By John Kelly, columnist
The Washington Post
December 16, 2015
“I hate it when I see it. I hate to see people’s stuff sitting out on the street,” said Rosemary Yorn, 51.
Rosemary went through it herself in 2005. She’d been gainfully employed, doing payroll for several federal agencies, when a complicated pregnancy put her on bed rest. She lost her job. She fell three months behind on the rent for the Landover Hills, Md., apartment where she lived with two of her sons. Then she gave birth to a healthy daughter.
Rosemary had applied for financial help from a social service organization, but the check couldn’t be delivered. It was around the Fourth of July, and delinquents had blown up her mailbox with a firecracker. She was in a cab, returning from the agency, when she saw the contents of her apartment near the curb.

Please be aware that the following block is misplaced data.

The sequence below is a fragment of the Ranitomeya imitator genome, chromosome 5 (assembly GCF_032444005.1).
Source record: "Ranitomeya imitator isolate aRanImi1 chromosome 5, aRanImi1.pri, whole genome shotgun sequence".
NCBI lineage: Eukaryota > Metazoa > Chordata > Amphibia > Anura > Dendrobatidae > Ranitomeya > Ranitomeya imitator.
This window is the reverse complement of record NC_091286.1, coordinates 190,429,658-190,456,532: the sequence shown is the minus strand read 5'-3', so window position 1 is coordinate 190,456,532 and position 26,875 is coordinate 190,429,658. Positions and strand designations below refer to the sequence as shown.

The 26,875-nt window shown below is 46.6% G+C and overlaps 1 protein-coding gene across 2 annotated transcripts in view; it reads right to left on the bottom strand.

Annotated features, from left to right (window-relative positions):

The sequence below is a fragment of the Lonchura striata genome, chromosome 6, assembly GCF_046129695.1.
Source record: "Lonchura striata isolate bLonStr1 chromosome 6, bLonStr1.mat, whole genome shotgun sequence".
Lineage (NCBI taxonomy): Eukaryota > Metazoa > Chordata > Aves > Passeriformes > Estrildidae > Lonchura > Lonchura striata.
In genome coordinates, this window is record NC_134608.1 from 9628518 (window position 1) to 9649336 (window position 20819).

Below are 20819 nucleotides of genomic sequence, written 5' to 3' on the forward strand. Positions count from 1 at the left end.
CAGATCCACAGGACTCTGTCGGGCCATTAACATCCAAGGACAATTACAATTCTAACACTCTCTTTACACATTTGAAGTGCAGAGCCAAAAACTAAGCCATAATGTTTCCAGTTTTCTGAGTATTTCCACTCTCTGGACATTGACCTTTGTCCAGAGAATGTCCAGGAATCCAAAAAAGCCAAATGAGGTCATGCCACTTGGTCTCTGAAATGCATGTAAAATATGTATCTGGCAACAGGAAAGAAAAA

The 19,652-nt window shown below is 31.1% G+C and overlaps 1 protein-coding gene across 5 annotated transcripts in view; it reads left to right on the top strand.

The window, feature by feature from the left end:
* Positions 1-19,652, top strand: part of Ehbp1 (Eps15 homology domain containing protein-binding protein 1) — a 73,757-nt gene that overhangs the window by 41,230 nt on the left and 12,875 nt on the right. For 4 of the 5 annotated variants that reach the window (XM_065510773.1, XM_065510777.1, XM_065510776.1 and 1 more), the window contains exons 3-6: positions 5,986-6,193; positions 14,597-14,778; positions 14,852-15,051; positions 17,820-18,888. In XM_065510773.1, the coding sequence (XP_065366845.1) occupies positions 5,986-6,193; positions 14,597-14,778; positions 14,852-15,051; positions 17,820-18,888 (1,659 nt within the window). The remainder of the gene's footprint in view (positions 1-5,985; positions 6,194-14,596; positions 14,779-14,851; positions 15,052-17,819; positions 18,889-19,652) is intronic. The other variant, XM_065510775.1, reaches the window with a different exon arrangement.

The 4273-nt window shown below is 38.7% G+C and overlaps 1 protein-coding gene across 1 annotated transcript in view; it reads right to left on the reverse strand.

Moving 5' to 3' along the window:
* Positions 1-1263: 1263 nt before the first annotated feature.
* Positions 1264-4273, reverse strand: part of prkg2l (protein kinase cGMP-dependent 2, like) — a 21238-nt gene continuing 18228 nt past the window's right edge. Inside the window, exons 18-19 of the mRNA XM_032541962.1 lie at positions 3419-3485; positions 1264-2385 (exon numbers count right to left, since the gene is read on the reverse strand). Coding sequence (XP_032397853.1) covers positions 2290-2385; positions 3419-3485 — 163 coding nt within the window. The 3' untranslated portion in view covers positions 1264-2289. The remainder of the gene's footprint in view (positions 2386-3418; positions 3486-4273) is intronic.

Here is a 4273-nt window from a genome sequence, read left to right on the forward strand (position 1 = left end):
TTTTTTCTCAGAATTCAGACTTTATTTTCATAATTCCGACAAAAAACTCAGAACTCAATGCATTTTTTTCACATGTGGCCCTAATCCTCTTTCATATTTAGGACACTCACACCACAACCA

What do you in such a situation?
“The first thing I said was, ‘Lord, please, let this be a dream,’ ” Rosemary remembered.
It wasn’t. She tried to comfort herself with a thought: “If you pay attention to the stuff that you don’t have, you’re gonna lose. So you always got to be thankful for the things that you do have.”
What Rosemary had was just enough money to rent a truck and put her things in storage. She was homeless with three children, one a newborn.
Story continued in The Washington Post.